Describe what you think is the most significant challenge impacting your research at this time and how will this be addressed over the next 10 years?
In this context, two primary challenges can be discussed. First is the development of model organism research as a tool for gene discovery and phenotype collection in rare disease. This task requires a substantial knowledge of model organism biology and genetics in order to tailor the experimental design and analysis to a particular gene. This process also requires the hiring of PhD-level scientists capable of conducting research in a sustainable manner. Then, following the collection of data from model organisms, the problem of relating the phenotypes of different species using formal ontologies arises. In principle systematic collection of phenotype data, such as is done in the International Mouse Phenotyping Consortium, would help with some of the biases caused by using hypothesis-driven research results, but the vast bulk of the very rich data we have is still uniquely valuable. The ontology evaluation step for phenotype ontologies is a fundamentally difficult task, and we continue to observe unintended inferences being drawn from phenotype ontologies. The difficulty arises when reasoning algorithms fail to detect incorrect inference and we need to address these methodologies, possibly even looking at non-ontology dependent methods.
What changes do you think could improve the professional lives of early-career scientists?
I was fortunate to study at King Abdullah University of Science and Technology, which offers a family-friendly environment, with healthcare and childcare provided for students, researchers and their families. Many students and early-career scientists I know have given up on their careers due to financial pressure and the challenge to balance family life and their work. As research is a very competitive career path, I believe that universities and research institutes should increase the financial support level for researchers and students just to not lose ambitious young scientists. As the mother of two young pre-schoolers, I could not have accomplished any of my work without financial, healthcare and childcare support.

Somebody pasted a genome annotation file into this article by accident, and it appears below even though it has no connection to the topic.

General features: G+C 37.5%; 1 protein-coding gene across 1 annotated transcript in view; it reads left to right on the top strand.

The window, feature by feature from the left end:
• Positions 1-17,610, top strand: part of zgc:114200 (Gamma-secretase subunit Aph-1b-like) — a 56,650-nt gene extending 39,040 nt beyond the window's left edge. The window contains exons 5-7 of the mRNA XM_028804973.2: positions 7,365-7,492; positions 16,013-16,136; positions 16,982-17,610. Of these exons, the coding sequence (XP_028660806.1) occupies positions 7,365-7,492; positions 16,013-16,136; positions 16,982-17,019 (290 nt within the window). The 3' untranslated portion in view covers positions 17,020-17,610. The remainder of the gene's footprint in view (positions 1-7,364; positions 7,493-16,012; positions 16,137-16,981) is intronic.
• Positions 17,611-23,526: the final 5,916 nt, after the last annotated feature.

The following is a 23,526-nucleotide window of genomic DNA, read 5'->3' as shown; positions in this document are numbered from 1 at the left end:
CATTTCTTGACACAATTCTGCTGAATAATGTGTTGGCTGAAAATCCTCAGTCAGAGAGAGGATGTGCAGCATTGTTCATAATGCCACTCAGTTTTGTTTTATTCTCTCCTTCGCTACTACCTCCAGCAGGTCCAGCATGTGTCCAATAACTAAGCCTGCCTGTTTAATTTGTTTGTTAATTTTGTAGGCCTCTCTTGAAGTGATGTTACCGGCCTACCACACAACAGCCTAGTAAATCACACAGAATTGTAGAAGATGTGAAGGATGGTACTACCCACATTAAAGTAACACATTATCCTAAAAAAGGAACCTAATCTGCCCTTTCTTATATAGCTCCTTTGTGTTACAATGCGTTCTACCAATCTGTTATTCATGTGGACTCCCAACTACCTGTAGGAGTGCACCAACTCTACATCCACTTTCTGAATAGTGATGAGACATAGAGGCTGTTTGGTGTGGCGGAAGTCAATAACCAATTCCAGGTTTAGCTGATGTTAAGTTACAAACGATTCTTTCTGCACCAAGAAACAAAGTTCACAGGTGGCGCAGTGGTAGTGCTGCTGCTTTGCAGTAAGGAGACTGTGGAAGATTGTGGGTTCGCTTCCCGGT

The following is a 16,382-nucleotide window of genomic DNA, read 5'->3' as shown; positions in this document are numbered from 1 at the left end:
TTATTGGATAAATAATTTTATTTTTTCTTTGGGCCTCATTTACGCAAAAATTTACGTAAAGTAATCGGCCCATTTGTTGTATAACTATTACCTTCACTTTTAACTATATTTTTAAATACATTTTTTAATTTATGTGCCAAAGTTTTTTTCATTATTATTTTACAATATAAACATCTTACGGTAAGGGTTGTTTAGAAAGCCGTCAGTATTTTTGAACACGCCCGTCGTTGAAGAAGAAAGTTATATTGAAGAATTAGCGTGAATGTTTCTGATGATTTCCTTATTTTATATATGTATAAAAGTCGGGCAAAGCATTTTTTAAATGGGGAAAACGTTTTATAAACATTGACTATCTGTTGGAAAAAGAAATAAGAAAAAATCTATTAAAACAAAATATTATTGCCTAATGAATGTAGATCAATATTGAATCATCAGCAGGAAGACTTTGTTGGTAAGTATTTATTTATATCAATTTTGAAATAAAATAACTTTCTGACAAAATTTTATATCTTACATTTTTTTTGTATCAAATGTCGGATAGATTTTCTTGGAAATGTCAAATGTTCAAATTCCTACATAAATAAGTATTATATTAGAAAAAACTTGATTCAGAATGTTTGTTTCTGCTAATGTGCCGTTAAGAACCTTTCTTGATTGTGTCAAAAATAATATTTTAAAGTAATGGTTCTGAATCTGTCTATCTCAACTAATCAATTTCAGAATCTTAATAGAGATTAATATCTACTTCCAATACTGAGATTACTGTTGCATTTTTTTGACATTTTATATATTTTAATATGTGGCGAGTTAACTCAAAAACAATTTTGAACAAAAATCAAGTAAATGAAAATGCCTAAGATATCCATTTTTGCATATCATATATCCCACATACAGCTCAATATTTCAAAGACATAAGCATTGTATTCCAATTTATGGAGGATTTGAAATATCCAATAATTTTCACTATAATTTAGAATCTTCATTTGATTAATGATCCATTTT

“Many students and early-career scientists I know have given up on their careers due to financial pressure and the challenge to balance family life and their work.”
What's next for you?
Phenotype data are important for understanding the biological mechanisms behind a disease. Through the use of ontologies, researchers were able to formally characterize and classify phenotypes, thereby aiding in the identification and interpretation of disease mechanisms. In my country, consanguineous marriage is the most important reason for the development of rare diseases. Saudi Arabia has the highest autosomal recessive birth rate in the world, according to a 2022 study. It remains difficult to identify the genes and variants responsible for such rare diseases. My work on phenotypes and phenotype similarity contributes to finding disease-associated genes and variants. Therefore, I will continue to work on improving the ontological phenotype representations, and the methods using them in finding disease-associated genes and variants, so that I can contribute to solving the challenge of rare diseases in my country.
Sarah Alghamdi's contact details: King Abdullah University of Science and Technology, 4700 KAUST, 23955 Thuwal, Saudi Arabia. E-mail: firstname.lastname@example.org